R Dir: Adrian Grunberg | Lionsgate | 1h 29min
Plot: What’s it about?
I never got as into the Rambo films as much as many did, but they do have their merits. While I felt fine with 2008’s Rambo being the last entry, the powers that be felt differently. This might not be an epic send off of the character that many were hoping for, but it does get enough right. Strangely I feel that my first viewing of it in theaters was better than viewing it again at home, but it’s at least worth one viewing to see the supposed final entry.
Far removed from his life of war, Rambo: Last Blood begins with John Rambo (Sylvester Stallone) living a quiet life on a ranch in Arizona. He lives with Maria (Adriana Barraza) and her teenage granddaughter Gabrielle (Yvette Monreal). Gabby looks up to John and refers to him as Uncle John. She wishes to meet her biological father, although John and her grandmother strongly advise against it. She assures them she won’t try to contact him, but obviously is lying to them. She does in fact meet her father who gives her a cold reception. Unfortunately, Gabrielle is abducted and sold into sexual slavery. This sends Rambo into revenge mode as he seeks to rescue Gabby from her abductors. I won’t reveal too much more of the plot, but on his quest for revenge, things get violent. This all leads to a climax back at the ranch where it is riddled with boobytraps and explosives.
While the film does have a sense of finality to it and a nicely ambiguous ending, much of the film burns at a slower pace than the previous four installments. For some, this might be a welcome change, but there will be some viewers expecting a more balls-to-the-wall action flick. I found much of it refreshing as it attempts something different even though I can see the flaws with the film. The villains are underwritten and a bit cliché, but they at least pose a strong enough threat. Some of the violence is a bit extreme, but that is nothing new to this series. A heart is literally ripped from a man’s chest and that was a bit much, but this film isn’t for the faint of heart. While not a home run, the film does enough right to end the series on a mostly positive note even though it brings little new to the table.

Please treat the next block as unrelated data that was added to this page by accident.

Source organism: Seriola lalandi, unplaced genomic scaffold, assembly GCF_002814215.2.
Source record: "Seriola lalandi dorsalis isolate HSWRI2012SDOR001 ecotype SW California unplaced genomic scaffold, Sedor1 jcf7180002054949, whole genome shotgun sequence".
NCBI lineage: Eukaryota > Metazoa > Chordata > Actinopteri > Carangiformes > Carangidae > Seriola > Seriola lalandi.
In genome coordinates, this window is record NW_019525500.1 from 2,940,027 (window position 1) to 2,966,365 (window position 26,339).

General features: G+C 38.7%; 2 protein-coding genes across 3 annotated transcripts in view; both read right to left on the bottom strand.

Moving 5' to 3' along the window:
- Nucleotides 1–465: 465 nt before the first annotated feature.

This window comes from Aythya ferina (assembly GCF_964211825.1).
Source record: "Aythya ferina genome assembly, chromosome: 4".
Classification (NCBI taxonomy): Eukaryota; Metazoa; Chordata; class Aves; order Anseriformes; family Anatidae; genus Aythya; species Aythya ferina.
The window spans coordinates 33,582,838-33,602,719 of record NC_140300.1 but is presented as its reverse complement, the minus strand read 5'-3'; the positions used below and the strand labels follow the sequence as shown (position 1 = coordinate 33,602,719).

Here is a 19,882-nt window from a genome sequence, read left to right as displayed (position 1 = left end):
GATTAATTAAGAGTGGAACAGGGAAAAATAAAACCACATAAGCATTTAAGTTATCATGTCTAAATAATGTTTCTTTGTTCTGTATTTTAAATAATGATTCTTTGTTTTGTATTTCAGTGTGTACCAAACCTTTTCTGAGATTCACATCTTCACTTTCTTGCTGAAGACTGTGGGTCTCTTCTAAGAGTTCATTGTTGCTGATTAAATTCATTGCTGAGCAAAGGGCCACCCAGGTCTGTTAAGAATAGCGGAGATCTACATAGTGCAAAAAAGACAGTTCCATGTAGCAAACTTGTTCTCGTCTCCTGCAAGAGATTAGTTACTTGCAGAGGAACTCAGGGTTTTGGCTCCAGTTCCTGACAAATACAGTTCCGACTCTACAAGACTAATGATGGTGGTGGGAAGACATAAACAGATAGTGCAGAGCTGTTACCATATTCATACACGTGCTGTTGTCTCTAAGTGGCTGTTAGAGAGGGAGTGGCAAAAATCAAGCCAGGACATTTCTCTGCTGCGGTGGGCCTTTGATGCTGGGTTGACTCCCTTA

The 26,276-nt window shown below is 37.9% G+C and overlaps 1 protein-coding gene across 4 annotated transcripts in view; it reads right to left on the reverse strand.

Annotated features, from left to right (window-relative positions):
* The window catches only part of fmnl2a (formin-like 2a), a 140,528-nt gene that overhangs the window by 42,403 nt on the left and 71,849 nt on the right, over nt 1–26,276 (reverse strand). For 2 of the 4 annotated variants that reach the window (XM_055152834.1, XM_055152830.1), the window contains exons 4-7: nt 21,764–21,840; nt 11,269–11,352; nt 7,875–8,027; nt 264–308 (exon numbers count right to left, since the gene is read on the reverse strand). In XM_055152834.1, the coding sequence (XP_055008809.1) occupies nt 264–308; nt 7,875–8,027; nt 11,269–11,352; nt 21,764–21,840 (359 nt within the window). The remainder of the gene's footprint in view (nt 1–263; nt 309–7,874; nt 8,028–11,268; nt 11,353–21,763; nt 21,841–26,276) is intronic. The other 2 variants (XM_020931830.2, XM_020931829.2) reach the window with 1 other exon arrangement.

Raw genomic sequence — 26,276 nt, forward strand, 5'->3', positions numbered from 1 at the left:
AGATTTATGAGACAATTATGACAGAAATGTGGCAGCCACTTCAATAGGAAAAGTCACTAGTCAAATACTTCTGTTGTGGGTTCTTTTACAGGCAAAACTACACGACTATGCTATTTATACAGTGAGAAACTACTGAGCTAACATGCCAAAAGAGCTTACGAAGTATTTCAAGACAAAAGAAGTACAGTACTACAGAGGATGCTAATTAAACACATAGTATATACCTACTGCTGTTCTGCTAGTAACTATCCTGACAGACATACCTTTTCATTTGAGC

Video: How’s it look?
With a 2.39:1 transfer, we get a generally positive image. Shot wider to really make the most of the surroundings, fans should be more than pleased with the results. I’m sure the 4K disc improves even more, but the standard Blu-Ray disc is nothing to sneer at either. Details are strong and the print has a clean look to it.
Audio: How’s it sound?
The Dolby Atmos track delivers the expected results for such a heavy action flick. The vocals are fine with the clean sound I like, but it’s the action scenes that liven up the affair. There’s a strong range to much of the track that really draws us into this world.
Supplements: What are the extras?
- Drawing Last Blood – Broken into 5 parts, this covers virtually every topic that we could expect. It runs for just over 50 minutes total and covers a wide array of topics. It closes out on what they hoped to achieve with the film and there’s a nice mix of interviews with cast and crew.
- First Note to Last Blood – I usually don’t care much for pieces about music in films, but this one is a bit more interesting than most. We hear from composer Brian Tyler and he is clearly passionate about his job, This becomes an engaging piece.
The Bottom Line
While maybe not a slam dunk, I do feel Last Blood gets just enough right to satisfy fans of the series. It isn’t epic, but it attempts to do something different and offers a fairly entertaining (supposed) final chapter. It might not be as over-the-top as the previous installment, but it still packs enough good action bits. Rent it.